Kellee writes about classic film, family and life... all with a sassy Irish attitude and a flair for whimsy.
Thursday, October 25, 2012
Val Lewton: A Horror Original and Modern Influencer
When I discovered there was to be a Val Lewton blogathon hosted by twitter film pals Stephen aka @sreggie and Kristina aka @HQofK , I just had to to get in on the action. This post is part of the Val Lewton blogathon hosted by Stephen aka Classic Movie Man and Kristina of the Speakeasy blog.
I'm a fan of the horror genre. Not the typical youthful fan that enjoys 'the more blood splatter, the better' school of thought though. Most of the horror genre I love generally falls into 'classic horror' camp. I want to be scared in a slowly building process. I want the fear to hit me at the core only after it's gotten inside my head, in that more subtle way. When I think of a filmmaker who was masterful at doing this in a most beautiful way, I think of Val Lewton.
But in 1942, Lewton was offered a lucrative deal as head of the Horror Dept. for RKO. He was paid handsomely but his burden was to crank out horror flicks fast and furious on a low budget with catchy titles. RKO wanted to capture the same magic Universal experienced with it's line-up of horror genre films that headlined Karloff and Lugosi. Val Lewton had an uncanny ability to remain true to his responsibilities to please RKO, yet still managed to turn out his own magic within these low budget films. One of his most well-known of these RKO horror flicks was his very first production, Jacques Tourneur's CAT PEOPLE (1942).
What's key about these scenes and reflective of the Val Lewton style, is that they exhibit a building tension that is truly more terrifying that any typical blood fest film. With little dialogue and no tricks nor props, Lewton creates horror by getting inside our heads and arousing our senses slowly. Everything about Irena's character is sexual and primal in nature, just like a black sleek panther. The symbolism is haunting and erotic.
I've always been drawn to Lewton's style and any films that exhibit such similar style. I think Lewton's approach was unique and he was an original in horror genre and film-making. Impressive considering his low budget restraints. He influenced countless others but he was an original in creating this magnetic quality. It's said that he's influenced Alfred Hitchcock (whom he was instrumental in bringing to the U.S.), Martin Scorsese, George Romero and Robert Wise to name a few. Personally, when I think of the horror genre films that followed his productions, there are many who clearly took cue from the Lewton style book. One such example of an attempt at a Lewton style for me, is the popular TV show, F/X's "American Horror Story." Although it clearly infuses the modern elements of horror, it also blends in the Lewton influence. Now in it's 2nd season, this show takes moments to create a sexy, often primal tone. From it's characters to plot points, there is a decidedly sexual tension as the show moves through fascinating story lines.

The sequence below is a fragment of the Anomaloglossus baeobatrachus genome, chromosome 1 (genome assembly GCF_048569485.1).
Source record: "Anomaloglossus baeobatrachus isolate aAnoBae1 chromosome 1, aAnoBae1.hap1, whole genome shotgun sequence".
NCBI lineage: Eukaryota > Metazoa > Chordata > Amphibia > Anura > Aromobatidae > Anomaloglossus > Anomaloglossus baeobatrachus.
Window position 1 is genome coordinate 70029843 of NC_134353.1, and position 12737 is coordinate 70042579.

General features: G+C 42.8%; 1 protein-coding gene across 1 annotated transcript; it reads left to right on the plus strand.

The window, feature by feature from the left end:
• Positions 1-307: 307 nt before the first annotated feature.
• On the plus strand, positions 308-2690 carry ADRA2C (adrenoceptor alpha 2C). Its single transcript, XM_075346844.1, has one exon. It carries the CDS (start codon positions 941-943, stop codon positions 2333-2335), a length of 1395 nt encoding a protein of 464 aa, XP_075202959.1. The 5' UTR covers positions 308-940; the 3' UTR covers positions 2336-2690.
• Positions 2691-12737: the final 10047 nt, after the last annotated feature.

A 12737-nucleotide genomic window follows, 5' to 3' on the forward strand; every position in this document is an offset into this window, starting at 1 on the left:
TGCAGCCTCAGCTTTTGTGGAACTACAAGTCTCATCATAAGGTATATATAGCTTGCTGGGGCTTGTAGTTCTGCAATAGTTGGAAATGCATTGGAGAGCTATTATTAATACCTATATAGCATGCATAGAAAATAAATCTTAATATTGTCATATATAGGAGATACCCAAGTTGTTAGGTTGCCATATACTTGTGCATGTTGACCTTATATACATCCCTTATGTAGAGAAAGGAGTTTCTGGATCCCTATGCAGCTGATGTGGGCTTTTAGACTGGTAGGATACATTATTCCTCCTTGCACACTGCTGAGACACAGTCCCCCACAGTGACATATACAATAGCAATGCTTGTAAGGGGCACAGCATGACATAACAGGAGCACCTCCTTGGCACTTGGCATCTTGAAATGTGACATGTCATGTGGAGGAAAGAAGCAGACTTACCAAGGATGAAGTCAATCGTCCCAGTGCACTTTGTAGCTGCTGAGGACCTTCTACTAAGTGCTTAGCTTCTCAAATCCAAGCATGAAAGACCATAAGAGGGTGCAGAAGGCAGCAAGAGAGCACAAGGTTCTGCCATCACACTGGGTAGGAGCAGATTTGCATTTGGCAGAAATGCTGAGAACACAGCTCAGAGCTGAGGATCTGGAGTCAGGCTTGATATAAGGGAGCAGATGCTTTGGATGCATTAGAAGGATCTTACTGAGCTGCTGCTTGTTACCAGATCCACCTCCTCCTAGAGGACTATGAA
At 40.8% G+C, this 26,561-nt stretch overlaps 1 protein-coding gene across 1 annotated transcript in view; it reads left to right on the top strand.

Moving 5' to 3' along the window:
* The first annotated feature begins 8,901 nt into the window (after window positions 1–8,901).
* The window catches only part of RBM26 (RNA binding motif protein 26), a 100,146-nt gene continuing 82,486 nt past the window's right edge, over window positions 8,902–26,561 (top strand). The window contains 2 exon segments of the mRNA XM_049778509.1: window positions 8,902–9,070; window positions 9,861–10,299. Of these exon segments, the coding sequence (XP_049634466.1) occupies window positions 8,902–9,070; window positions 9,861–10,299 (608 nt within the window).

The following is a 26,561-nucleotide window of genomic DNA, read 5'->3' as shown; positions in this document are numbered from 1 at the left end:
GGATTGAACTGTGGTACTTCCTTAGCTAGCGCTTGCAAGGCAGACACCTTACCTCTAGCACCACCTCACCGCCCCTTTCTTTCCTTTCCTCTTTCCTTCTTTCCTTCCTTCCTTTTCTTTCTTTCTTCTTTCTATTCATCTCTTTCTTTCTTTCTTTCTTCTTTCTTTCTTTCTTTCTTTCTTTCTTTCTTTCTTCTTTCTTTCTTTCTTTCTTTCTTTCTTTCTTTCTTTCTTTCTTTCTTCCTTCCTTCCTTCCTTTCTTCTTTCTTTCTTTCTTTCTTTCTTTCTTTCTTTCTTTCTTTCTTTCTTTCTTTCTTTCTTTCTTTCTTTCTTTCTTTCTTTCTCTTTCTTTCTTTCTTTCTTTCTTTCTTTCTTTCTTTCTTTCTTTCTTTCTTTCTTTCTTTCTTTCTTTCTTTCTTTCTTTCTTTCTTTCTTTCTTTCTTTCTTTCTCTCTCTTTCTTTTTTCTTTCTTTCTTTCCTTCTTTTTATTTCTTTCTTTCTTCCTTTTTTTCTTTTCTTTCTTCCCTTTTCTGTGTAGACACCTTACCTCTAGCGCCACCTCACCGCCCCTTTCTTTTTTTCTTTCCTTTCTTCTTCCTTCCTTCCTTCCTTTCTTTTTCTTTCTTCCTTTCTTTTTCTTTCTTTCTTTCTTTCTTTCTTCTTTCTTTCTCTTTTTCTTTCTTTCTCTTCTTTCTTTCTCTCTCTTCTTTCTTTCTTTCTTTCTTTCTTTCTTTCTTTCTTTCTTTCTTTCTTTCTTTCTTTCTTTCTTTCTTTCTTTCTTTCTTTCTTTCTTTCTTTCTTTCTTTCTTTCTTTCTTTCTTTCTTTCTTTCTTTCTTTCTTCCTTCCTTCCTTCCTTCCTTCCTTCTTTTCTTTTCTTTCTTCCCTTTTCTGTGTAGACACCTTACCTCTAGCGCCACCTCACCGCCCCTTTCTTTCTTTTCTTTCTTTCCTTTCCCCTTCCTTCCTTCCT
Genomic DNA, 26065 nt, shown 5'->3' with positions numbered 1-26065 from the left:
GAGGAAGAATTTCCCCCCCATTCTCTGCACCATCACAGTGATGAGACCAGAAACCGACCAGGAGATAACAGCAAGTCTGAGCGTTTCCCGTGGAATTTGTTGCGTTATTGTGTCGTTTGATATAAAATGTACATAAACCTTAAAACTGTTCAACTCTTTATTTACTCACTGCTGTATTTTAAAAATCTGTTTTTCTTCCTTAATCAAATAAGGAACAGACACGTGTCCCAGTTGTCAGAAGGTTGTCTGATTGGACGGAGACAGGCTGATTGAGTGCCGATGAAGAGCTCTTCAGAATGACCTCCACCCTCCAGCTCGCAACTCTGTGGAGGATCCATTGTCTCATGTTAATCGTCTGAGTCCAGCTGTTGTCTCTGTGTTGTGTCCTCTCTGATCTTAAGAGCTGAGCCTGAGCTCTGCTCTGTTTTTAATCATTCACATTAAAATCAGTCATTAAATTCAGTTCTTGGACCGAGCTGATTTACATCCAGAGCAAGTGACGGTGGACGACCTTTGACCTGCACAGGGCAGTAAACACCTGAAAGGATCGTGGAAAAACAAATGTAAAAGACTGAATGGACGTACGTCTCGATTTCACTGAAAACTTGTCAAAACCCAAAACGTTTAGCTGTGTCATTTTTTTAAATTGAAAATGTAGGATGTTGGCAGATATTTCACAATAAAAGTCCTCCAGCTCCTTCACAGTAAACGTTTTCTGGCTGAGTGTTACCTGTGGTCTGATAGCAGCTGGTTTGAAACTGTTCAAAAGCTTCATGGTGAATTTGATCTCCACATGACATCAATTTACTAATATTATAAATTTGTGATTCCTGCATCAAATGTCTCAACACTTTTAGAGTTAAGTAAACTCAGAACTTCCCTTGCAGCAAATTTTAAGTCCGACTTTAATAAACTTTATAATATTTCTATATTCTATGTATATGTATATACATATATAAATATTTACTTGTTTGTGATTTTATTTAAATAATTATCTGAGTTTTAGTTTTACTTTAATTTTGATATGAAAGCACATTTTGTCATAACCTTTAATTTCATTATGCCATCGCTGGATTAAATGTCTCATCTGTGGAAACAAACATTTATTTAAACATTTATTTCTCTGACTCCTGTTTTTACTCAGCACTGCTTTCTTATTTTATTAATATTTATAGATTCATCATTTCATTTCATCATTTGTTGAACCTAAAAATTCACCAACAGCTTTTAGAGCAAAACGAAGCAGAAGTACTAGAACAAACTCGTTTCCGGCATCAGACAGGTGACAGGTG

I encourage you to test my theory. Please watch CAT PEOPLE (1942) and all of Val Lewton's productions, then watch horror films, especially films that followed by the aforementioned filmmakers and even "American Horror Story" and "American Horror Story:Asylum" (2nd season). Then, watch for potential connections of style and tone. Be sure to let me know if Lewton affects you in the same way and whether you see his ongoing influence today.
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Great post! I agree it's the horror "that gets inside your head" that gets a person the most.ReplyDelete
yes i agree, that's the key to great horror and to Lewton, the horrors you can relate to, and he covered more psychological scares in other genres too, not just in the straight horror movies. he left enough to the imagination that you could "make it personal". Thanks for taking part and and or a great post, linking Lewton to those that followed.ReplyDelete
Thanks Kristina! It was a fun blogathon. Could've gone deeper into this topic but ran short on time. Thanks for hosting!Delete
That makes three of us. Like Hitchcock, the horror in Lewton's films is mostly all in your head. With the proper setting and setup, what we think is happening is far scarier than what we could ever see on the screen. I think the scene in "The Seventh Victim" where the detective walks down a dark corridor while Kim Hunter's character watches him disappear in the darkness, sums up the Lewton "horror" style. What's happening the dark places where you can't see anything? Thanks for participating in the blogathon!ReplyDelete
"What's happening in the dark shadows" is exactly what Lewton asks of his audience. Great blogathon, Reggie. Thanks for promoting us writers and I appreciate you asking me to join! Thanks!!Delete
I also prefer the classic horror, not the blood and massacre. What I found more powerful in Lewton's films is his power of suggestion, we get scared by shadows and things we don't really seen on the screen.ReplyDelete
Don't forget to read my contribution to the blogathon! :)
Thanks so much, Le! I hope to read your blog by getting caught up on all my blog reading this weekend. Looking forward to it!Delete
Lol. I love this line... "I want the fear to hit me at the core only after it's gotten inside my head, in that more subtle way." - it's so true for sickos like us. We'd rather let the horror scar us for life, rather than a mere, cheap shock.ReplyDelete
Another great post, Kellee!
Ha ha! So happy you 'get me', Aurora! Two birds of a feather, are we! Thanks, sweetie!Delete